One of the biggest dilemmas for teachers is to know when and if to correct students and how to do it.
Over-correcting students might result in students losing motivation and the destruction of the flow of the class.
The most appropriate thing to do is to talk to your students about error correction and discuss when they like to be corrected.
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How to Correct Students
There are different techniques that can be used to correct errors, the following is a list of the most common:
1. A recast is a technique used in language teaching to correct learners’ errors in such a way that communication is not obstructed. To recast an error, an interlocutor will repeat the error back to the learner in a corrected form.
A typical recast might be:
- Student: “I want eat.”
- Teacher: “What do you want to eat?”
2. Peer Correction is a good technique because most of the time students can correct to each other and this creates a positive and collaborative atmosphere and students will realize that you are not the only source of correction.
3. Correction Time is a period of time that you can set during your classes to deal with problems and issues that arose during the practice and production stage. To make the most out of this time, you can write some phrases on the whiteboard with the errors they made and ask the class to spot and correct the errors.
4. Instant Correction refers to correcting the errors as soon as they are made however you have to take into account that you don’t want to destroy the flow of the class by constantly correcting errors made by your students.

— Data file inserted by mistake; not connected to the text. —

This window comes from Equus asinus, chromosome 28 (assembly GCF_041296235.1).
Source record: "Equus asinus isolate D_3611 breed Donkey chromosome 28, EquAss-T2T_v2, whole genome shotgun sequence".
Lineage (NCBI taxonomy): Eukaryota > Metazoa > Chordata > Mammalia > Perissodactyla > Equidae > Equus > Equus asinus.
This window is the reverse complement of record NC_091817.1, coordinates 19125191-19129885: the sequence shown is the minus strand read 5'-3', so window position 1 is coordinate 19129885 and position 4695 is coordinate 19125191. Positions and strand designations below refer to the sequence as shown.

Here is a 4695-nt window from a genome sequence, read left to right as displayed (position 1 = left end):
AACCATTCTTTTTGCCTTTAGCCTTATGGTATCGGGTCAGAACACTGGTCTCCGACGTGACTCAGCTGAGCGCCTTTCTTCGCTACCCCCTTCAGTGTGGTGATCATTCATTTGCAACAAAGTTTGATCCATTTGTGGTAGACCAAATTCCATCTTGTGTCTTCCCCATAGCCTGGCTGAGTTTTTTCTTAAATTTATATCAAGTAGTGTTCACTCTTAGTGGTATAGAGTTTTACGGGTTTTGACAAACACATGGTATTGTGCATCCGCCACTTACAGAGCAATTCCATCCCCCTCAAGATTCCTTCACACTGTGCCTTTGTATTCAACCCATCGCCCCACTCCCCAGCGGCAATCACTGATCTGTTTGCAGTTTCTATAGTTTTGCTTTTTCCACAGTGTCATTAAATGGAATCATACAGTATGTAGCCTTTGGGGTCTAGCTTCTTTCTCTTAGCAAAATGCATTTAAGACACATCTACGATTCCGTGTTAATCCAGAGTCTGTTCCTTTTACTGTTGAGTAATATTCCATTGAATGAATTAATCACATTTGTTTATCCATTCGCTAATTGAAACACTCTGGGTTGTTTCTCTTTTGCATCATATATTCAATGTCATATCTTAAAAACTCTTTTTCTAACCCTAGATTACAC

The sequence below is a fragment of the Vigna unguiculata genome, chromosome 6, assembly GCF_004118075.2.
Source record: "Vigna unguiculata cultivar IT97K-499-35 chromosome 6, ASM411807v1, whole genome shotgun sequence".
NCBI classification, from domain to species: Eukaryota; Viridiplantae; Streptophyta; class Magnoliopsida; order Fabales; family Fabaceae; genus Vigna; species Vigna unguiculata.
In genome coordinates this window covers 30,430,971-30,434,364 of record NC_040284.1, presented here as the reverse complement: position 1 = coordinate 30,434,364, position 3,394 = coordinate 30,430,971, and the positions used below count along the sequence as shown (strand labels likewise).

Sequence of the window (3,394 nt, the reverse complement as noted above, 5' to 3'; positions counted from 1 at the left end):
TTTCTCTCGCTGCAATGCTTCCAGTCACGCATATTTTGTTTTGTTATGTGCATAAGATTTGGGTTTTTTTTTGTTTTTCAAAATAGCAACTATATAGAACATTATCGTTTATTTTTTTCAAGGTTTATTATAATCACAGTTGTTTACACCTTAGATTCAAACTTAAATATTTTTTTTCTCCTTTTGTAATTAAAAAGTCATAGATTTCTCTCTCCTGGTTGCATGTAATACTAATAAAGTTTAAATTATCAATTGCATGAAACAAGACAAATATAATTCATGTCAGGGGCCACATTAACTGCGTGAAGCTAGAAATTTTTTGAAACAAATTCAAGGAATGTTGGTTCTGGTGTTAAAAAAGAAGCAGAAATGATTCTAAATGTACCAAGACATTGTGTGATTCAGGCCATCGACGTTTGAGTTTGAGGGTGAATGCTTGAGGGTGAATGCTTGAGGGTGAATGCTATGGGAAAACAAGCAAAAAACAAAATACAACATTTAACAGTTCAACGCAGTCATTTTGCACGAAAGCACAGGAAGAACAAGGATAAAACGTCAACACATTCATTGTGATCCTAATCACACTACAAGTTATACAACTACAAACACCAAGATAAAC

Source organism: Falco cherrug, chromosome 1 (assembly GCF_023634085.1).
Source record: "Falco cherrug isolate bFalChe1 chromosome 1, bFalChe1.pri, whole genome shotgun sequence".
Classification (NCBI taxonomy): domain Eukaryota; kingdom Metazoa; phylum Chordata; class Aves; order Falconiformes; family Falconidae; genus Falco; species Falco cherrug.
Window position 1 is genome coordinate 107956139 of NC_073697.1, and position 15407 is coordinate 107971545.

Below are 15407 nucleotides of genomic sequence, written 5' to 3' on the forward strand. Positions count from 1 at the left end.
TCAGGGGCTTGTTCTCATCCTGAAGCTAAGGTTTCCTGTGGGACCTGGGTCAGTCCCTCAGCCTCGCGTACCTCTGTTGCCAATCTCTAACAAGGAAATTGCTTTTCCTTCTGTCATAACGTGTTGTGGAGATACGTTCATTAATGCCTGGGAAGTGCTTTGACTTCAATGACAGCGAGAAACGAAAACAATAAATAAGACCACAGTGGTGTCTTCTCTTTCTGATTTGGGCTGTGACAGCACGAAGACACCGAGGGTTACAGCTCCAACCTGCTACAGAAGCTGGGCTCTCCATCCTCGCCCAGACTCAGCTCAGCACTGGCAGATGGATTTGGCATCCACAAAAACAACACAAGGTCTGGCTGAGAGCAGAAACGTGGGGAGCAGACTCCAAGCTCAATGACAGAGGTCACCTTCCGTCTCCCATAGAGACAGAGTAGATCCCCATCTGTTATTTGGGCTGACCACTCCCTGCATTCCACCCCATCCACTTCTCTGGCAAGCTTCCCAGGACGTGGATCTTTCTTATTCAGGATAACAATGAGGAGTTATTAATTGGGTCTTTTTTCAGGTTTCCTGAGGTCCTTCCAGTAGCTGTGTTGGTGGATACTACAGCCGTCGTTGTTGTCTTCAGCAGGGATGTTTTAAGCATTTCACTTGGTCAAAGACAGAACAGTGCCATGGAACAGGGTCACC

- Using fingers: Highlight an incorrect form or indicate a word order mistake.
- Gestures: Use hand gestures to indicate the use of the wrong tense.
5. Grammar Auctions: Students receive a number of sentences taken from their written work. Some are correct, and some are wrong. Students in groups have to try to buy the correct ones in the auction. They have a limited amount of money. The team with the most correct sentences wins.
6. Correction Code: When checking a piece of writing, the appropriate thing to do is to indicate the type of errors that students made using a correction code.
7. Recording: Ask students to record dialogues and conversations so you can analyze their performance later.
Questions When Dealing with Error Correction
These are some questions that you should ask yourself when teaching ande dealing with error correction.
1. Are students making new errors?
If they are, it means that they are exploring and experimenting with the language.
2. What type of error are the students making?
You have to know what the source of the problem is, most errors can be categorized into one of these five type of errors:
- A lexical error – vocabulary
- A phonological error – pronunciation
- A syntactic error- grammar
- An interpretive error – misunderstanding of a speaker’s intention or meaning
- A pragmatic error – failure to apply the rules of conversation
3. What measures are you taking to prevent old errors from happening again?
We already established that new errors are a result of students experimenting with new vocabulary or language structures so we shouldn’t stress out too much, on the other hand when we are dealing with the same mistakes in several occasions, we should provide tackle the issue and provide more practice to ensure those errors aren’t made again.
4. Are you promoting the critical thinking of your students?
Since you are a teacher, you can easily spot and correct mistakes but why don’t you help students correct their own mistakes?
You can do that easily by giving students a piece of writing and instructing them to spot and correct the errors.
5. Are errors caused by complex structures?
Don’t expect beginners to know how to use the passive voice so try to correct errors for which the learner is developmentally ready.
More about Teaching English
Check these pages and sites before you leave
- 25 Debate Topics for the ESL Classroom
- PPP Framework: Presentation, Practice, and Production
- 10 Characteristics of Teacher-Centered Instruction
- What are Objective and Subjective Tests?
- How to Teach Collocations in English
- 10 Characteristics of Student-Centered Learning
- 10 Types of Teachers: Which One are You?